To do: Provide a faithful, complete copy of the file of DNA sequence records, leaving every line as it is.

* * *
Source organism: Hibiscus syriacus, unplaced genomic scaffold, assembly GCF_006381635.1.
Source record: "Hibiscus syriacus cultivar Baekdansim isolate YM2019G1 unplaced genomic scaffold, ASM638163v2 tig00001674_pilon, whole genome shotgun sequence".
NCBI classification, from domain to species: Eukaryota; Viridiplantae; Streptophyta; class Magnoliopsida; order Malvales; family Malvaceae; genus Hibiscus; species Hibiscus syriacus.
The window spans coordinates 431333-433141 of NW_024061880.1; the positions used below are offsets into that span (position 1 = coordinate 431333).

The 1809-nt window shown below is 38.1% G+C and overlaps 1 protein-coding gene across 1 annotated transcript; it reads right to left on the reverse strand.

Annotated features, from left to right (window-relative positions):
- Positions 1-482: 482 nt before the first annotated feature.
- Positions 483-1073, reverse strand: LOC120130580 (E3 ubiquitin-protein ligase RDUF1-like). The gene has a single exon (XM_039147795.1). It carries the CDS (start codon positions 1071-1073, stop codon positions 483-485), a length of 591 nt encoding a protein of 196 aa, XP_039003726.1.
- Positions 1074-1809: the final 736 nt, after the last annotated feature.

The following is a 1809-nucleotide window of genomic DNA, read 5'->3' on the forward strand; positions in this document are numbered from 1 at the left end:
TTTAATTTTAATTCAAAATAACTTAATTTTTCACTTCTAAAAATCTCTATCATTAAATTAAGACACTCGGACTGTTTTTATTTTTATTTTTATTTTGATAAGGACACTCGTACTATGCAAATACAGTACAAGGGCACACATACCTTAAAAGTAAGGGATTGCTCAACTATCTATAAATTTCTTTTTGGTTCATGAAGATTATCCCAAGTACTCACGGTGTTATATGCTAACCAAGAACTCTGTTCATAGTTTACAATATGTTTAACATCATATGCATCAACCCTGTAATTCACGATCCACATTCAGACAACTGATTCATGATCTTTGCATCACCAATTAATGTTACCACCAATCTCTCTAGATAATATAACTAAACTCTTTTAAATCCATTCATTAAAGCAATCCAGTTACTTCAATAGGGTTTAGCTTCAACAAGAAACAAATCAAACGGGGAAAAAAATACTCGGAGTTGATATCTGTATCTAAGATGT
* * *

Source organism: Hibiscus syriacus, unplaced genomic scaffold, assembly GCF_006381635.1.
Source record: "Hibiscus syriacus cultivar Baekdansim isolate YM2019G1 unplaced genomic scaffold, ASM638163v2 tig00001674_pilon, whole genome shotgun sequence".
NCBI classification, from domain to species: Eukaryota; Viridiplantae; Streptophyta; class Magnoliopsida; order Malvales; family Malvaceae; genus Hibiscus; species Hibiscus syriacus.
The window spans coordinates 431333-433141 of NW_024061880.1; the positions used below are offsets into that span (position 1 = coordinate 431333).

The 1809-nt window shown below is 38.1% G+C and overlaps 1 protein-coding gene across 1 annotated transcript; it reads right to left on the reverse strand.

Annotated features, from left to right (window-relative positions):
- Positions 1-482: 482 nt before the first annotated feature.
- Positions 483-1073, reverse strand: LOC120130580 (E3 ubiquitin-protein ligase RDUF1-like). The gene has a single exon (XM_039147795.1). It carries the CDS (start codon positions 1071-1073, stop codon positions 483-485), a length of 591 nt encoding a protein of 196 aa, XP_039003726.1.
- Positions 1074-1809: the final 736 nt, after the last annotated feature.

The following is a 1809-nucleotide window of genomic DNA, read 5'->3' on the forward strand; positions in this document are numbered from 1 at the left end:
TTTAATTTTAATTCAAAATAACTTAATTTTTCACTTCTAAAAATCTCTATCATTAAATTAAGACACTCGGACTGTTTTTATTTTTATTTTTATTTTGATAAGGACACTCGTACTATGCAAATACAGTACAAGGGCACACATACCTTAAAAGTAAGGGATTGCTCAACTATCTATAAATTTCTTTTTGGTTCATGAAGATTATCCCAAGTACTCACGGTGTTATATGCTAACCAAGAACTCTGTTCATAGTTTACAATATGTTTAACATCATATGCATCAACCCTGTAATTCACGATCCACATTCAGACAACTGATTCATGATCTTTGCATCACCAATTAATGTTACCACCAATCTCTCTAGATAATATAACTAAACTCTTTTAAATCCATTCATTAAAGCAATCCAGTTACTTCAATAGGGTTTAGCTTCAACAAGAAACAAATCAAACGGGGAAAAAAATACTCGGAGTTGATATCTGTATCTAAGATGT